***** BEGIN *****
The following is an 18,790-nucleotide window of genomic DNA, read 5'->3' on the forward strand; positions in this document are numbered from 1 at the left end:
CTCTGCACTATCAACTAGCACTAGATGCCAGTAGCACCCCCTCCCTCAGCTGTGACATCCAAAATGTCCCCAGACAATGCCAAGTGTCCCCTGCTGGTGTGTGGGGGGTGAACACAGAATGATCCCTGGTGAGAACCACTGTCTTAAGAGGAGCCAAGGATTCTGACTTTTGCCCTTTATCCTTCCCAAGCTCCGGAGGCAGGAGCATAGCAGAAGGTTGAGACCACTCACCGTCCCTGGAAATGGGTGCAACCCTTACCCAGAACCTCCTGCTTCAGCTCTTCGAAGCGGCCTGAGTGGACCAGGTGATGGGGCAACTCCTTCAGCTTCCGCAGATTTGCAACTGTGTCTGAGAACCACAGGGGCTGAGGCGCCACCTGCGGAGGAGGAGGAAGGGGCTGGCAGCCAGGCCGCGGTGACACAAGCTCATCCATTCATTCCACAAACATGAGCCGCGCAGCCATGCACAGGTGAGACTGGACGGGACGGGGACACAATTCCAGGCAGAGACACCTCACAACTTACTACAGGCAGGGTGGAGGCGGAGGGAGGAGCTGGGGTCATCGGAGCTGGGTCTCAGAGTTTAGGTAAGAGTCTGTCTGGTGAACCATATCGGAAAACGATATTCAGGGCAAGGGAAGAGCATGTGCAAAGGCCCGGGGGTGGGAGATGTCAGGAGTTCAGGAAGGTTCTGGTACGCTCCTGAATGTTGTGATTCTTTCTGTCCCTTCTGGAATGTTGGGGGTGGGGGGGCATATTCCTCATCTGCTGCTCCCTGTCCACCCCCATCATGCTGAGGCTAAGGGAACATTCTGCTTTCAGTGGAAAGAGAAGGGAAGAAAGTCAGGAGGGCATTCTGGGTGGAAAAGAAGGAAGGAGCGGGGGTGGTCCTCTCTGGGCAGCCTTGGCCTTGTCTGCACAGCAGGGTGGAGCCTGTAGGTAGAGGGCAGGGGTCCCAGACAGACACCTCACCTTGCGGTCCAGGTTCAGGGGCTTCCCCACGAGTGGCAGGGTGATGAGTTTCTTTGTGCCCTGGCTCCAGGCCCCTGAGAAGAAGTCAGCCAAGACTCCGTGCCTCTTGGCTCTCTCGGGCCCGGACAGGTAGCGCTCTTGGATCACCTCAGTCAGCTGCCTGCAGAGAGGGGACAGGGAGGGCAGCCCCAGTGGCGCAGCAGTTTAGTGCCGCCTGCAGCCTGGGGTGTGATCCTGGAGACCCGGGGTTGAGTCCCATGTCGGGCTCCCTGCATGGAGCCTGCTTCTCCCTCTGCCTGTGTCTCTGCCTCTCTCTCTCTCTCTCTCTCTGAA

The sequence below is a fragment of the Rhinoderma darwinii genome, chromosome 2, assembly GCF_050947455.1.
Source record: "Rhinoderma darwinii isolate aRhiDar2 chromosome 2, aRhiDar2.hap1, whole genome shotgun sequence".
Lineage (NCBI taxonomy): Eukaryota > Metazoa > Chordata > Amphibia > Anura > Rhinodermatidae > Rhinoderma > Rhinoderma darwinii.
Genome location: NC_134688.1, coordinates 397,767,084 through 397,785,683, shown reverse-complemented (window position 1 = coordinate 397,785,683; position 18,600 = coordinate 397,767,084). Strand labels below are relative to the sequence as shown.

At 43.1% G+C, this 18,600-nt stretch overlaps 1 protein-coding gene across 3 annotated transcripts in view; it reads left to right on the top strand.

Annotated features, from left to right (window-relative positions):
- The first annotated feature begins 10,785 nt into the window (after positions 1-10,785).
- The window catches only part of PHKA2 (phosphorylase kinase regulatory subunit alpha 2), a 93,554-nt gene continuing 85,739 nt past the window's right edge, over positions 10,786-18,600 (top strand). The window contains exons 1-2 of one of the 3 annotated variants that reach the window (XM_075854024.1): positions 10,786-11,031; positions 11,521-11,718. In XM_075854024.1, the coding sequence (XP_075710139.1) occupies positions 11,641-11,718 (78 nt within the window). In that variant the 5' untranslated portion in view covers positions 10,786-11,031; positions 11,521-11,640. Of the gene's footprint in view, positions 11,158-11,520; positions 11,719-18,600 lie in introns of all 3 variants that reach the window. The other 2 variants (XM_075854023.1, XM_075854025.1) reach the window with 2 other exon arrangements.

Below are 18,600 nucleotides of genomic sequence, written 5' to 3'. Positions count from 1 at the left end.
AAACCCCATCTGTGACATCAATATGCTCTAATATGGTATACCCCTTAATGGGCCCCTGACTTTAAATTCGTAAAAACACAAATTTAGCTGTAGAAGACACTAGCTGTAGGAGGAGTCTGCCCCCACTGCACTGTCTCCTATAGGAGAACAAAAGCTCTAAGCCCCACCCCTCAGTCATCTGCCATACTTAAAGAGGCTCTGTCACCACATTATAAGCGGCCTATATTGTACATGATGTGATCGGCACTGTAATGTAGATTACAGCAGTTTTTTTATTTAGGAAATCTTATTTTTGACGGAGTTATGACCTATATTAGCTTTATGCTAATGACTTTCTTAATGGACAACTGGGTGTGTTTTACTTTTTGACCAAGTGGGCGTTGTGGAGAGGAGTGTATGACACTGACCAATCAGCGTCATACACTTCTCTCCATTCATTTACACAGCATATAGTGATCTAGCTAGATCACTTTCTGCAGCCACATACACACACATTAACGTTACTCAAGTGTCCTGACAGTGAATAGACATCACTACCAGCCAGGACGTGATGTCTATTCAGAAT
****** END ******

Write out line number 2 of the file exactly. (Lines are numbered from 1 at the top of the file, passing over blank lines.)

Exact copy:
CTCTGCACTATCAACTAGCACTAGATGCCAGTAGCACCCCCTCCCTCAGCTGTGACATCCAAAATGTCCCCAGACAATGCCAAGTGTCCCCTGCTGGTGTGTGGGGGGTGAACACAGAATGATCCCTGGTGAGAACCACTGTCTTAAGAGGAGCCAAGGATTCTGACTTTTGCCCTTTATCCTTCCCAAGCTCCGGAGGCAGGAGCATAGCAGAAGGTTGAGACCACTCACCGTCCCTGGAAATGGGTGCAACCCTTACCCAGAACCTCCTGCTTCAGCTCTTCGAAGCGGCCTGAGTGGACCAGGTGATGGGGCAACTCCTTCAGCTTCCGCAGATTTGCAACTGTGTCTGAGAACCACAGGGGCTGAGGCGCCACCTGCGGAGGAGGAGGAAGGGGCTGGCAGCCAGGCCGCGGTGACACAAGCTCATCCATTCATTCCACAAACATGAGCCGCGCAGCCATGCACAGGTGAGACTGGACGGGACGGGGACACAATTCCAGGCAGAGACACCTCACAACTTACTACAGGCAGGGTGGAGGCGGAGGGAGGAGCTGGGGTCATCGGAGCTGGGTCTCAGAGTTTAGGTAAGAGTCTGTCTGGTGAACCATATCGGAAAACGATATTCAGGGCAAGGGAAGAGCATGTGCAAAGGCCCGGGGGTGGGAGATGTCAGGAGTTCAGGAAGGTTCTGGTACGCTCCTGAATGTTGTGATTCTTTCTGTCCCTTCTGGAATGTTGGGGGTGGGGGGGCATATTCCTCATCTGCTGCTCCCTGTCCACCCCCATCATGCTGAGGCTAAGGGAACATTCTGCTTTCAGTGGAAAGAGAAGGGAAGAAAGTCAGGAGGGCATTCTGGGTGGAAAAGAAGGAAGGAGCGGGGGTGGTCCTCTCTGGGCAGCCTTGGCCTTGTCTGCACAGCAGGGTGGAGCCTGTAGGTAGAGGGCAGGGGTCCCAGACAGACACCTCACCTTGCGGTCCAGGTTCAGGGGCTTCCCCACGAGTGGCAGGGTGATGAGTTTCTTTGTGCCCTGGCTCCAGGCCCCTGAGAAGAAGTCAGCCAAGACTCCGTGCCTCTTGGCTCTCTCGGGCCCGGACAGGTAGCGCTCTTGGATCACCTCAGTCAGCTGCCTGCAGAGAGGGGACAGGGAGGGCAGCCCCAGTGGCGCAGCAGTTTAGTGCCGCCTGCAGCCTGGGGTGTGATCCTGGAGACCCGGGGTTGAGTCCCATGTCGGGCTCCCTGCATGGAGCCTGCTTCTCCCTCTGCCTGTGTCTCTGCCTCTCTCTCTCTCTCTCTCTCTGAA